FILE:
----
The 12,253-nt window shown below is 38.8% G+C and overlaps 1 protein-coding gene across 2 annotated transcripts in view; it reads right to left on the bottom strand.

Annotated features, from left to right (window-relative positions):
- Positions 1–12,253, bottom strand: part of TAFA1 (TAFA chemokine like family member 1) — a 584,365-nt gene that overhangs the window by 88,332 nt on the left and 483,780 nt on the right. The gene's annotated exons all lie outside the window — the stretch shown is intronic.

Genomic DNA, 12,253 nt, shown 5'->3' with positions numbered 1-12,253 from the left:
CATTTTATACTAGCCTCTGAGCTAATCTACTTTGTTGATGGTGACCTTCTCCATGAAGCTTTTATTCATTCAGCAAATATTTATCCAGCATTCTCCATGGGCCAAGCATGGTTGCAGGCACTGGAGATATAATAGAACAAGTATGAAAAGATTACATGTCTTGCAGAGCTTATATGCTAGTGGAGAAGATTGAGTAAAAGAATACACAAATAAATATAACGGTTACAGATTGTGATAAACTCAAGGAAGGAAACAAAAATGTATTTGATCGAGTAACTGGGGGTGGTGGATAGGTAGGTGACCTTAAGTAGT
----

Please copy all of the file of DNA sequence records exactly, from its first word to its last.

The 12,253-nt window shown below is 38.8% G+C and overlaps 1 protein-coding gene across 2 annotated transcripts in view; it reads right to left on the bottom strand.

Annotated features, from left to right (window-relative positions):
- Positions 1–12,253, bottom strand: part of TAFA1 (TAFA chemokine like family member 1) — a 584,365-nt gene that overhangs the window by 88,332 nt on the left and 483,780 nt on the right. The gene's annotated exons all lie outside the window — the stretch shown is intronic.

Genomic DNA, 12,253 nt, shown 5'->3' with positions numbered 1-12,253 from the left:
CATTTTATACTAGCCTCTGAGCTAATCTACTTTGTTGATGGTGACCTTCTCCATGAAGCTTTTATTCATTCAGCAAATATTTATCCAGCATTCTCCATGGGCCAAGCATGGTTGCAGGCACTGGAGATATAATAGAACAAGTATGAAAAGATTACATGTCTTGCAGAGCTTATATGCTAGTGGAGAAGATTGAGTAAAAGAATACACAAATAAATATAACGGTTACAGATTGTGATAAACTCAAGGAAGGAAACAAAAATGTATTTGATCGAGTAACTGGGGGTGGTGGATAGGTAGGTGACCTTAAGTAGT